and so say I. Our many magnificent institutions were tired; to reinvest in the British Museum, the Tate, the Albert Hall and institutions up and down the country has been absolutely phenomenal. I mention in passing that when the British Museum, which opened in 1759, was funded by a lottery, William Cobbett, a resident of Farnham, said:
“Why should tradesmen and farmers be called upon to pay for the support of a place which was intended only for the amusement of the curious and the rich, and not for the benefit or for the instruction of the poor? If the aristocracy wanted the Museum as a lounging place, let them pay for it”.—[Official Report, Commons, 25/3/1833; col. 1003.]
I am sorry that my noble friend Lord Cormack is not in his usual place to reflect upon these words.
At a regional level, the transformational effect of the National Lottery was realised in Hull City of Culture 2017. I hope the noble Lord, Lord Parekh, will say more about this. The City of Culture was entirely transformational: there was the “Made in Hull” light spectacle, Spencer Tunick’s “Sea of Hull”, the Freedom Festival with Kofi Annan, the Ferens Gallery and the Turner Prize award, with Lubaina Himid being the first black woman to win it. I applaud the work of the chairman, Rosie Millard, the brilliant chief executive, Martin Green, and the 2,400 volunteers. Council leader Steve Brady was determined we would win that accolade. We were all set to work: I was appointed Sheriff of Hull and I lobbied ruthlessly. The noble Lord, Lord Hall, was absolutely magnificent; we had the BBC programmes “Woman’s Hour” and “Today”, as well as Radio 1’s Big Weekend, in Hull. James Graham—the playwright who went to the University of Hull—Tom Courtenay and others all played a part. There was a great launch with the glitterati of the art world—Nick Serota, Peter Bazalgette, Tony Hall. In short, it had a really serious send-off.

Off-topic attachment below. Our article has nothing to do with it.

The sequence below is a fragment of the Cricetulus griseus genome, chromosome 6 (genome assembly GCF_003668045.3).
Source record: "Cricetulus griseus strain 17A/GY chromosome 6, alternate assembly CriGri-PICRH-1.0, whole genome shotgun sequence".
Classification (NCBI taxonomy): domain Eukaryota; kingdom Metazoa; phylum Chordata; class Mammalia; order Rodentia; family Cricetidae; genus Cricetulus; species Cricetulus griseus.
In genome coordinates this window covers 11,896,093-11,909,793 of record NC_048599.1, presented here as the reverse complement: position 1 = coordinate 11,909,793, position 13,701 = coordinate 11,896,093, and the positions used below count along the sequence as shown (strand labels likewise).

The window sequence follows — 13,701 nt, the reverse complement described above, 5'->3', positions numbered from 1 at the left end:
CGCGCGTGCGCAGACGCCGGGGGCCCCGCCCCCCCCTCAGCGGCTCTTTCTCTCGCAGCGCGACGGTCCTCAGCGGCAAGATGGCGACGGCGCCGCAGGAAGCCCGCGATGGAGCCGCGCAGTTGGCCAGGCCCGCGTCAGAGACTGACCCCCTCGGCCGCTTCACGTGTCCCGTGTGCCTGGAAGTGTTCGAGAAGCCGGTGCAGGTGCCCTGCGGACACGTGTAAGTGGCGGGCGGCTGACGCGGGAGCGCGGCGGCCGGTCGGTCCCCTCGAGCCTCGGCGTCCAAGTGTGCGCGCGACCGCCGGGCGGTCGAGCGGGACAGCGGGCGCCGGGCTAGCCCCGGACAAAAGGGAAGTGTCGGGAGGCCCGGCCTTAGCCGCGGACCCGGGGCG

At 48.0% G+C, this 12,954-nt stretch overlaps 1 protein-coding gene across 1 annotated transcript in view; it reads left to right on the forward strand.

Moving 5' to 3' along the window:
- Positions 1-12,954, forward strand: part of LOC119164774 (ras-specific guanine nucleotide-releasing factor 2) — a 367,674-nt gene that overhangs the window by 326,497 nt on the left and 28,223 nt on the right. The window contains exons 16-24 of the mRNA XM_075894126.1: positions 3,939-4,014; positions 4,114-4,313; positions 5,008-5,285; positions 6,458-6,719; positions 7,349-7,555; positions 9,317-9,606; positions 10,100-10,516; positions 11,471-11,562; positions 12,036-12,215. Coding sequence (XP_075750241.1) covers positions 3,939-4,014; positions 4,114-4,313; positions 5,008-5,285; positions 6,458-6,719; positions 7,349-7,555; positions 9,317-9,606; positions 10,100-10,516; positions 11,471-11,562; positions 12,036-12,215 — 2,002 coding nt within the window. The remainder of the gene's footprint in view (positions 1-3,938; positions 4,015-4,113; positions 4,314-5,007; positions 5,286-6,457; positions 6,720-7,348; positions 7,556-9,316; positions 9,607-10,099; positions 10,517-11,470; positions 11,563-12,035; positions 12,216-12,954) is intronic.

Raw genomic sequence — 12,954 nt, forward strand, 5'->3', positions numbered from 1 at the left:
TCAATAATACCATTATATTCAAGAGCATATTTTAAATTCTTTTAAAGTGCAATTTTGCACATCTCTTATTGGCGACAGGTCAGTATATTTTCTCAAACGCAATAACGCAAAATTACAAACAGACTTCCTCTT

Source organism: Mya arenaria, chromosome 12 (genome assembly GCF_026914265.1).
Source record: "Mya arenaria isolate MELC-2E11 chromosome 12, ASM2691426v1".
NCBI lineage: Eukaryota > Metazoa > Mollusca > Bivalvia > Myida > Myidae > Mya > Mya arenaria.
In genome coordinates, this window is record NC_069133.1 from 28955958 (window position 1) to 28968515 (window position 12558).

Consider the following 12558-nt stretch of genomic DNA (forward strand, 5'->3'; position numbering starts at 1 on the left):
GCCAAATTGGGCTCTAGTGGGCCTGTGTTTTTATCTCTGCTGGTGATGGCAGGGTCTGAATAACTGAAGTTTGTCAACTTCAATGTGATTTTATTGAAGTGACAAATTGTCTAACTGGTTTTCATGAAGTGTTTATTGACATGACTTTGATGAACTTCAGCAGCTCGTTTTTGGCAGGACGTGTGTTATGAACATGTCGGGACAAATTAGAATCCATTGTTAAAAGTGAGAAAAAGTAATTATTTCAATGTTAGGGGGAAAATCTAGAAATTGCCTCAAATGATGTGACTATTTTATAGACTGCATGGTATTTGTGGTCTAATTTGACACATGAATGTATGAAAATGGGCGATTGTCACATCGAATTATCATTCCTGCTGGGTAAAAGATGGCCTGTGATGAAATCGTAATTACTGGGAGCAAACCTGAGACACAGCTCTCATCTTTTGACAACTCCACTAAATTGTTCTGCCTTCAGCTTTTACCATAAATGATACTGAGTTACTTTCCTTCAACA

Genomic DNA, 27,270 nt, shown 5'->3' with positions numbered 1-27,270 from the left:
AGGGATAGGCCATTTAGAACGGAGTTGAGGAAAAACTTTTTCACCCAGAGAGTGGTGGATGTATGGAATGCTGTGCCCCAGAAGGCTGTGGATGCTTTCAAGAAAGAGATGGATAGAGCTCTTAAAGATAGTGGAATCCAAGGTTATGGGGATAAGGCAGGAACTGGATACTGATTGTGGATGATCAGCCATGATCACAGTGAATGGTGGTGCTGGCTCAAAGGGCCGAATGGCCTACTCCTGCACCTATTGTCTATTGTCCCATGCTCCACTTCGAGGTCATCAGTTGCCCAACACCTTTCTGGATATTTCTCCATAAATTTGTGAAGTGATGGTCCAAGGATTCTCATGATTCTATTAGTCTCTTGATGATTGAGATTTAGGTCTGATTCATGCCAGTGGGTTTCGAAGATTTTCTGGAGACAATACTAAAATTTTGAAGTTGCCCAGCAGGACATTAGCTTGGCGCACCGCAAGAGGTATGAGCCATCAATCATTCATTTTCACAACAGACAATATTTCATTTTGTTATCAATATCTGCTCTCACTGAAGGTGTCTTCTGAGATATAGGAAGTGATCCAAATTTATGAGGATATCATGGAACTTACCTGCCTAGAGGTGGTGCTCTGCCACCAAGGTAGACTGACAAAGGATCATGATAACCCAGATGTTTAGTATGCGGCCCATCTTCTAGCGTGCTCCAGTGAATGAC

The effect has been evaluated and it is so heart-lifting: there was an increase in investment, with 800 new jobs and £300 million contributed to the economy; 95% of residents participated at least once over the year; nine out of 10 cultural organisations were able to do more; 87% of people felt optimistic about the future; 75% of residents felt proud of living in Hull. I dislike people who are even remotely disparaging about Hull, but I know that in 2003 it was labelled the most “something” town in Britain—I do not feel able to say the word in this House. What a transformation: in 2016, Hull was identified as one of the top 10 cities to visit by the Rough Guide. We look forward to Coventry having the same opportunities in 2021. Only yesterday, I was with Margaret Casely-Hayford, the chancellor of Coventry University, talking about how transformational this opportunity can be.
John Major said:
“Man cannot live by GDP alone ... A country can only be strong, healthy and contented if it burnishes its heritage, encourages its citizens to pursue excellence in sport and cultivates widespread appreciation of the arts”.
I support my noble friend.